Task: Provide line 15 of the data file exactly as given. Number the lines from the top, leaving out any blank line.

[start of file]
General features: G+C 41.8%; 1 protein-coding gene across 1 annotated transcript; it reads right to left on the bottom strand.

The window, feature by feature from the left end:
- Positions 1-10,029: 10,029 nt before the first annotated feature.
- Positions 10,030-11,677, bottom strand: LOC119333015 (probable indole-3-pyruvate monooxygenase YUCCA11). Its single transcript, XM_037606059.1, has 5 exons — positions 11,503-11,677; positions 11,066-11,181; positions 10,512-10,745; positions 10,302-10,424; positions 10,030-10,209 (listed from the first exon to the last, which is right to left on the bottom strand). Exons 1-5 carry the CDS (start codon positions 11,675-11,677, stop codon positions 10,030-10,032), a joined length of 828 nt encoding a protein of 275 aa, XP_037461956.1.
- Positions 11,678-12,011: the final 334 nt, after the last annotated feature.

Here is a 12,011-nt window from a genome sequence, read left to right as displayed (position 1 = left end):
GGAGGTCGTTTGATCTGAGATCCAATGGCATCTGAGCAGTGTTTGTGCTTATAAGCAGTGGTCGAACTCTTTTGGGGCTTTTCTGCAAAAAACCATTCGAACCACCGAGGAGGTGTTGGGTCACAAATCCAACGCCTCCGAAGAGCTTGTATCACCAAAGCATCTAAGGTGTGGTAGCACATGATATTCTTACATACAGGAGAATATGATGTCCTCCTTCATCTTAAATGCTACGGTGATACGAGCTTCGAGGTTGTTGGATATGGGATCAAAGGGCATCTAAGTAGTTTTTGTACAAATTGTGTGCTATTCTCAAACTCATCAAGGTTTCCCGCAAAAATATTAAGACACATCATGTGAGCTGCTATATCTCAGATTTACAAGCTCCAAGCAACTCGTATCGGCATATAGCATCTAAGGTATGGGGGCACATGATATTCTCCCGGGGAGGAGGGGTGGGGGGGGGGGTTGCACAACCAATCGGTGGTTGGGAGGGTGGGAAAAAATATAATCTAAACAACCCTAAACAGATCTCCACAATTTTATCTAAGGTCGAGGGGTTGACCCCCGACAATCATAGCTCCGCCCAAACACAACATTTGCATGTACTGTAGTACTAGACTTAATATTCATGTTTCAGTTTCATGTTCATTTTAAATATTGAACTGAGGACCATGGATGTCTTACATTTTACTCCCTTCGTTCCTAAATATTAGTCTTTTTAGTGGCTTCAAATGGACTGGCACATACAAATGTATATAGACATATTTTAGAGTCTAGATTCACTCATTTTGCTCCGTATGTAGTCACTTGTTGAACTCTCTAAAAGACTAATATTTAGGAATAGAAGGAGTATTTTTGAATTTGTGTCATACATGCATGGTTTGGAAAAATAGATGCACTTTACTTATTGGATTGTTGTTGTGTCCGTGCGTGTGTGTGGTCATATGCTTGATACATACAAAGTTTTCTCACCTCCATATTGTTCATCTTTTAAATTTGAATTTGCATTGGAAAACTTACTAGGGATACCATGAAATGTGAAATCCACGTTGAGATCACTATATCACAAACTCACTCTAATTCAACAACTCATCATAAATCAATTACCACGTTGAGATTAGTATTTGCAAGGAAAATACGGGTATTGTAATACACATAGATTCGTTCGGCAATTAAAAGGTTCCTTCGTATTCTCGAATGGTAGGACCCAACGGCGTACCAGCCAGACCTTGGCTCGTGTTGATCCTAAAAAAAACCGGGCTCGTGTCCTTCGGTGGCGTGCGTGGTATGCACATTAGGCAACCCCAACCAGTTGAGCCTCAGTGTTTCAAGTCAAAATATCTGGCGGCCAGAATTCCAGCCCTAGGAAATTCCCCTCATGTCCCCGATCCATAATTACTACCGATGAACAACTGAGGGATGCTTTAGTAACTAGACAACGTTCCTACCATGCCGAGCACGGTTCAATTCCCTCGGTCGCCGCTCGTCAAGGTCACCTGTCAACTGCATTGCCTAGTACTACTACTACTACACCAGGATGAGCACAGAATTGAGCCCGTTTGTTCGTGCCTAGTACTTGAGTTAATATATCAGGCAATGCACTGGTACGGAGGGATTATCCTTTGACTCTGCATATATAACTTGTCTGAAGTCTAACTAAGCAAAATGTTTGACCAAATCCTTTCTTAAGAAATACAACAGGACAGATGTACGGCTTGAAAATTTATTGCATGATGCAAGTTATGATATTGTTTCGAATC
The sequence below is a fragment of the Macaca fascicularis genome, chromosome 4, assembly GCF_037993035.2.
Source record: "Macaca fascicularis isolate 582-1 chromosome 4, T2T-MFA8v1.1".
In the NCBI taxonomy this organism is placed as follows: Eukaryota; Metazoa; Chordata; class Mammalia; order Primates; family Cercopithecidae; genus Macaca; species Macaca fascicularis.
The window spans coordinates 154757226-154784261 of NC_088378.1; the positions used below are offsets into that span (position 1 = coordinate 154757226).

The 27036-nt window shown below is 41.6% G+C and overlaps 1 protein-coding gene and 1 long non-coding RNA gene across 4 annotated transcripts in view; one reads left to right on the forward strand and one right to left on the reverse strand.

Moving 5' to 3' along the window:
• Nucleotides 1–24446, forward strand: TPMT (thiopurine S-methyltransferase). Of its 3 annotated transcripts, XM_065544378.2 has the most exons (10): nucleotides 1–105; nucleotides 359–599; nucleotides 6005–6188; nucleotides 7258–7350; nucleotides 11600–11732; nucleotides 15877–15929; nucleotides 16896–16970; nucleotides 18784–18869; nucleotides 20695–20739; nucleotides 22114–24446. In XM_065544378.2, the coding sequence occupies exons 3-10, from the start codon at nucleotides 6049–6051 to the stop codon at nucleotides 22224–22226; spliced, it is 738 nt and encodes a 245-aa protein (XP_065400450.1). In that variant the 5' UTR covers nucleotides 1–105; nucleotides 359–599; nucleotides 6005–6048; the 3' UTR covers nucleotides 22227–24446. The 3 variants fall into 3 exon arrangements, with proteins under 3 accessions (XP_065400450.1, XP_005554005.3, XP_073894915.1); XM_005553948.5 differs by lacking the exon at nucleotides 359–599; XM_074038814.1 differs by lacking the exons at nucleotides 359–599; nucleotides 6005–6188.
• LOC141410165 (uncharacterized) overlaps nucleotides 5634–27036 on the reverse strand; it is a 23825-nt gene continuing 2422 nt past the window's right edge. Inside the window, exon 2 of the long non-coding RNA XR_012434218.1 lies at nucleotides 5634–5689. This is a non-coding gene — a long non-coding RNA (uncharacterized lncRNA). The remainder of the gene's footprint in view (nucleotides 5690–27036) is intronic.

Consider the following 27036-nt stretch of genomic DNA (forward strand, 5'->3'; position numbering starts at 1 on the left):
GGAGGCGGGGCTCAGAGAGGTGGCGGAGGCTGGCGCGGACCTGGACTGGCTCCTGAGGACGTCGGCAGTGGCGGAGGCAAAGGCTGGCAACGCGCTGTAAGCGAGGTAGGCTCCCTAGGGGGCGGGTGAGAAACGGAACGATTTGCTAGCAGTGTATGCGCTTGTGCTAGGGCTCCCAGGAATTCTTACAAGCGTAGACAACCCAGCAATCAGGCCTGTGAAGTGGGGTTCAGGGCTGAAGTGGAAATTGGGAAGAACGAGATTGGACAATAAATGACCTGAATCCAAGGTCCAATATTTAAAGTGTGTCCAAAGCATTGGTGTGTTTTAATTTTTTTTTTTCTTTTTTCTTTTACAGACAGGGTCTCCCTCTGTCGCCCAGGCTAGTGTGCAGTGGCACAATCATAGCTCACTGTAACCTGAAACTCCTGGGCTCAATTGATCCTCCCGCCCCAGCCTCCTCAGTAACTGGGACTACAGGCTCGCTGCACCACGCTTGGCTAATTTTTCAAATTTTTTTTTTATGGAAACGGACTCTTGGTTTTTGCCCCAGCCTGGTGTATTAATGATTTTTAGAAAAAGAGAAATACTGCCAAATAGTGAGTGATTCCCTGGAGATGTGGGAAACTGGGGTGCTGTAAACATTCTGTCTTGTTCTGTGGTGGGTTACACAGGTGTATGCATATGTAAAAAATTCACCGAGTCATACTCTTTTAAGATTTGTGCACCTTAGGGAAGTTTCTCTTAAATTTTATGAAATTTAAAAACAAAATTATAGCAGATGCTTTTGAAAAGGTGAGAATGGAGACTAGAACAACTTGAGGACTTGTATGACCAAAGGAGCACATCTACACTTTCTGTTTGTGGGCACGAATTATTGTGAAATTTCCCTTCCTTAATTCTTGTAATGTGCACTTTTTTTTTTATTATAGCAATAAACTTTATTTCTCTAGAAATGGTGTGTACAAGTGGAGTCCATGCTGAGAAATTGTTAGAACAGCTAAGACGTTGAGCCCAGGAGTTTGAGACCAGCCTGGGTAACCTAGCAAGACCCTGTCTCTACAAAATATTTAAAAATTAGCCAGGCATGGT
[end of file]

• LOC141410165 (uncharacterized) overlaps nucleotides 5634–27036 on the reverse strand; it is a 23825-nt gene continuing 2422 nt past the window's right edge. Inside the window, exon 2 of the long non-coding RNA XR_012434218.1 lies at nucleotides 5634–5689. This is a non-coding gene — a long non-coding RNA (uncharacterized lncRNA). The remainder of the gene's footprint in view (nucleotides 5690–27036) is intronic.